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The Stromata Or Miscellanies - Clement of Rome

Title Page

Chapter I.--Preface--The Author's Object--The Utility of Written Compositions.

Chapter II.--Objection to the Number of Extracts from Philosophical Writings in These Books Anticipated and Answered.

Chapter III.--Against the Sophists.

Chapter IV.--Human Arts as Well as Divine Knowledge Proceed from God.

Chapter V.--Philosophy the Handmaid of Theology.

Chapter VI.--The Benefit of Culture.

Chapter VII.--The Eclectic Philosophy Paves the Way for Divine Virtue.

Chapter VIII.--The Sophistical Arts Useless.

Chapter IX.--Human Knowledge Necessary for the Understanding of the Scriptures.

Chapter X.--To Act Well of Greater Consequence Than to Speak Well.

Chapter XI.--What is the Philosophy Which the Apostle Bids Us Shun?

Chapter XII.--The Mysteries of the Faith Not to Be Divulged to All.

Chapter XIII.--All Sects of Philosophy Contain a Germ of Truth.

Chapter XIV.--Succession of Philosophers in Greece.

Chapter XV.--The Greek Philosophy in Great Part Derived from the Barbarians.

Chapter XVI.--That the Inventors of Other Arts Were Mostly Barbarians.

Chapter XVII.--On the Saying of the Saviour, |All that Came Before Me Were Thieves and Robbers.|

Chapter XVIII.--He Illustrates the Apostle's Saying, |I Will Destroy the Wisdom of the Wise.|

Chapter XIX.--That the Philosophers Have Attained to Some Portion of Truth.

Chapter XX.--In What Respect Philosophy Contributes to the Comprehension of Divine Truth.

Chapter XXI.--The Jewish Institutions and Laws of Far Higher Antiquity Than the Philosophy of the Greeks.

Chapter XXII.--On the Greek Translation of the Old Testament.

Chapter XXIII.--The Age, Birth, and Life of Moses.

Chapter XXIV.--How Moses Discharged the Part of a Military Leader.

Chapter XXV.--Plato an Imitator of Moses in Framing Laws.

Chapter XXVI.--Moses Rightly Called a Divine Legislator, And, Though Inferior to Christ, Far Superior to the Great Legislators of the Greeks, Minos and Lycurgus.

Chapter XXVII.--The Law, Even in Correcting and Punishing, Aims at the Good of Men.

Chapter XXVIII.--The Fourfold Division of the Mosaic Law.

Chapter XXIX.--The Greeks But Children Compared with the Hebrews.


Chapter I.--Introductory.

Chapter II.--The Knowledge of God Can Be Attained Only Through Faith.

Chapter III.--Faith Not a Product of Nature.

Chapter IV.--Faith the Foundation of All Knowledge.

Chapter V.--He Proves by Several Examples that the Greeks Drew from the Sacred Writers.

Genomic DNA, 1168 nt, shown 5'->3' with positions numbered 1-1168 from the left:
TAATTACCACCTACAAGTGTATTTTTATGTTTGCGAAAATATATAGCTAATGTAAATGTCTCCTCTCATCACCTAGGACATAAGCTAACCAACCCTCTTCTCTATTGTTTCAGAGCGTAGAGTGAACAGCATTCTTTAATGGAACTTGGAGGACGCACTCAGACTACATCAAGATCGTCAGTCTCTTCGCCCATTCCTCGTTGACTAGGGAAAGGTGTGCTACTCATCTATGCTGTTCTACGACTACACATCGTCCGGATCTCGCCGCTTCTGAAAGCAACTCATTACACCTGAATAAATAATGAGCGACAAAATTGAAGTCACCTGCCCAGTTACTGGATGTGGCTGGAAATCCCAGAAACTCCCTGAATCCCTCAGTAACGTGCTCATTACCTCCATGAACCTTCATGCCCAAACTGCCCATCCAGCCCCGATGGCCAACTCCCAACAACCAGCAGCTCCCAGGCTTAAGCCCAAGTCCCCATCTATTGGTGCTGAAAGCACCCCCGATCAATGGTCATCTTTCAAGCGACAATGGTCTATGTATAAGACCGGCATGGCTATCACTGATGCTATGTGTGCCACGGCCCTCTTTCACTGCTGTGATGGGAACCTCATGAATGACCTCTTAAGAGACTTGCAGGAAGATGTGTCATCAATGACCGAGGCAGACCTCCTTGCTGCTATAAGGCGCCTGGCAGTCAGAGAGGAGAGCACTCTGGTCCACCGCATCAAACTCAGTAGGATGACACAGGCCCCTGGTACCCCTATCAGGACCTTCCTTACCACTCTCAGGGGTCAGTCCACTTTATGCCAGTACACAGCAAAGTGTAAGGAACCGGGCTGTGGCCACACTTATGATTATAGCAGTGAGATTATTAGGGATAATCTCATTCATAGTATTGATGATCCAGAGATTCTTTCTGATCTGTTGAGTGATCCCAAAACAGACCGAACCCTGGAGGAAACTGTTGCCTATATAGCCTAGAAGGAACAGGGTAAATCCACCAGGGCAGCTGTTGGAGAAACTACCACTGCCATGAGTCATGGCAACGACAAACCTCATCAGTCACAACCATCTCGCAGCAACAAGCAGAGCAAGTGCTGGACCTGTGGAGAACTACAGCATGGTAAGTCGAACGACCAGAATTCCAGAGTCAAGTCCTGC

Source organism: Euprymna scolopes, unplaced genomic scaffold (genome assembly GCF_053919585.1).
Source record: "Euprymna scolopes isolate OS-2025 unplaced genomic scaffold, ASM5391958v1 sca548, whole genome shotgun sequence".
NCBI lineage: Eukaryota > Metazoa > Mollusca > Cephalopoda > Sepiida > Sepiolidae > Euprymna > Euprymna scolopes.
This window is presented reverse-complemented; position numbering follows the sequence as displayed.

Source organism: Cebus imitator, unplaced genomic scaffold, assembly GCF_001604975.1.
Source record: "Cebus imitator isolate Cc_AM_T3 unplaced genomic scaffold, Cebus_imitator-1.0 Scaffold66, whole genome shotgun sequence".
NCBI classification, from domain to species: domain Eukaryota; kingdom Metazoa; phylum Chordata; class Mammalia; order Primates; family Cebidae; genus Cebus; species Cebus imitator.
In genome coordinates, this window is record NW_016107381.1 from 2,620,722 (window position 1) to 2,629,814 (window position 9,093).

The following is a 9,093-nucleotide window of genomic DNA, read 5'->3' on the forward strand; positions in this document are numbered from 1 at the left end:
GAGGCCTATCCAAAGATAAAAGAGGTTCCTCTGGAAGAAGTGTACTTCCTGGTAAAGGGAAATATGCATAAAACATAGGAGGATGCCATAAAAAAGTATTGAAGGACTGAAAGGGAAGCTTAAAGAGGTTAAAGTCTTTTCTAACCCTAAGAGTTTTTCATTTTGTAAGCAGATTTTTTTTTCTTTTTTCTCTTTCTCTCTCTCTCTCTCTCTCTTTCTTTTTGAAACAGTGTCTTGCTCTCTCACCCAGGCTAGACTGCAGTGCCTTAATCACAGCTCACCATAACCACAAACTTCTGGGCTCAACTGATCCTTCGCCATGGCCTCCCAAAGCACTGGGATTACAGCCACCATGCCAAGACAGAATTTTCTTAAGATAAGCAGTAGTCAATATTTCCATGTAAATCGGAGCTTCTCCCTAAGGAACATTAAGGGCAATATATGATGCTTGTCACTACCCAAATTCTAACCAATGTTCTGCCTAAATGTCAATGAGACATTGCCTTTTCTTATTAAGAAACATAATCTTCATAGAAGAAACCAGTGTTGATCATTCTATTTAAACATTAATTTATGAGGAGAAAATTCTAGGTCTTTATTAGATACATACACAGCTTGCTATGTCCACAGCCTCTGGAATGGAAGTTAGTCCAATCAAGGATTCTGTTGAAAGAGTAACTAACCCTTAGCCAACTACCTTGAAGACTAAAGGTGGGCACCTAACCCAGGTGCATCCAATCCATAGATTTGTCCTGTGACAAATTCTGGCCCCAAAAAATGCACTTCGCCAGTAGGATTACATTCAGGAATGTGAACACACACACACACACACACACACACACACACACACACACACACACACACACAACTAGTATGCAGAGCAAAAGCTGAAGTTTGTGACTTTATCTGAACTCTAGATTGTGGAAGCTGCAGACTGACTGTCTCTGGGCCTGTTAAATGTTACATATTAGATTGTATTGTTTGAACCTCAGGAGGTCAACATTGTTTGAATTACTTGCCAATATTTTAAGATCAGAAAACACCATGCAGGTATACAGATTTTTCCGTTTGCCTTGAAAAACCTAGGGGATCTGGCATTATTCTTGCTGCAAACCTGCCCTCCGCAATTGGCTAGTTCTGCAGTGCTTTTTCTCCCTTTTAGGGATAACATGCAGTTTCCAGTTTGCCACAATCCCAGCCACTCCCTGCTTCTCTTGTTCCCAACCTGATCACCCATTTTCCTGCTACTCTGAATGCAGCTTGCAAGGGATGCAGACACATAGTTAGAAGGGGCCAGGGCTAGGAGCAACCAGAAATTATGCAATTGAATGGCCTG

Chapter VI.--The Excellence and Utility of Faith.

Chapter VII.--The Utility of Fear. Objections Answered.

Chapter VIII.--The Vagaries of Basilides and Valentinus as to Fear Being the Cause of Things.

Chapter IX.--The Connection of the Christian Virtues.

Chapter X.--To What the Philosopher Applies Himself.

Chapter XI.--The Knowledge Which Comes Through Faith the Surest of All.

Chapter XII.--Twofold Faith.

Chapter XIII.--On First and Second Repentance.

Chapter XIV.--How a Thing May Be Involuntary.

Chapter XV.--On the Different Kinds of Voluntary Actions, and the Sins Thence Proceeding.

Chapter XVI.--How We are to Explain the Passages of Scripture Which Ascribe to God Human Affections.

Chapter XVII.--On the Various Kinds of Knowledge.

Chapter XVIII.--The Mosaic Law the Fountain of All Ethics, and the Source from Which the Greeks Drew Theirs.

Chapter XIX.--The True Gnostic is an Imitator of God, Especially in Beneficence.

Chapter XX.--The True Gnostic Exercises Patience and Self-Restraint.

Chapter XXI.--Opinions of Various Philosophers on the Chief Good.

Chapter XXII.--Plato's Opinion, that the Chief Good Consists in Assimilation to God, and Its Agreement with Scripture.

Chapter XXIII.--On Marriage.


Caput I.--Basilidis Sententiam de Continentia Et Nuptiis Refutat.

Caput II.--Carpocratis Et Epiphanis Sententiam de Feminarum Communitate Refutat.

Caput III.--Quatenus Plato Aliique E Veteribus Præiverint Marcionitis Aliisque Hæreticis, Qui a Nuptiis Ideo Abstinent Quia Creaturam Malam Existimant Et Nasci Homines in Poenam Opinantur.

Caput IV.--Quibus Prætextibus Utantur Hæretici ad Omnis Genetis Licentiam Et Libidinem Exercendam.

Caput V.--Duo Genera Hæreticorum Notat: Prius Illorum Qui Omnia Omnibus Licere Pronuntiant, Quos Refutat.

Caput VI.--Secundum Genus Hæreticorum Aggreditur, Illorum Scilicet Qui Ex Impia de Deo Omnium Conditore Sententia, Continentiam Exercent.

Caput VII.--Qua in Re Christianorum Continentia Eam Quam Sibi Vindicant Philosophi Antecellat.

Caput VIII.--Loca S. Scripturæ Ab Hæreticis in Vituperium Matrimonii Adducta Explicat; Et Primo Verba Apostoli Romans 6:14, Ab Hæreticorum Perversa Interpretatione Vindicat.

Caput IX.--Dictum Christi ad Salomen Exponit, Quod Tanquam in Vituperium Nuptiarum Prolatum Hæretici Allegabant.

Caput X.--Verba Christi Matt. xviii. 20, Mystice Exponit.

Caput XI.--Legis Et Christi Mandatum de Non Concupiscendo Exponit.

Caput XII.--Verba Apostoli 1 Cor. vii. 5, 39, 40, Aliaque S. Scripturæ Loca Eodem Spectantia Explicat.

Caput XIII.--Julii Cassiani Hæretici Verbis Respondet; Item Loco Quem Ex Evangelio Apocrypho Idem Adduxerat.

Caput XIV.--2 Cor. xi. 3, Et Eph. iv. 24, Exponit.

Caput XV.--1 Cor. vii. 1; Luc. xiv. 26; Isa. lvi. 2, 3, Explicat.

Caput XVI.--Jer. xx. 14; Job xiv. 3; Ps. l. 5; 1 Cor. ix. 27, Exponit.

Caput XVII.--Qui Nuptias Et Generationem Malas Asserunt, II Et Dei Creationem Et Ipsam Evangelii Dispensationem Vituperant.

Caput XVIII.--Duas Extremas Opiniones Esse Vitandas: Primam Illorum Qui Creatoris Odio a Nuptiis Abstinent; Alteram Illorum Qui Hinc Occasionem Arripiunt Nefariis Libidinibus Indulgendi.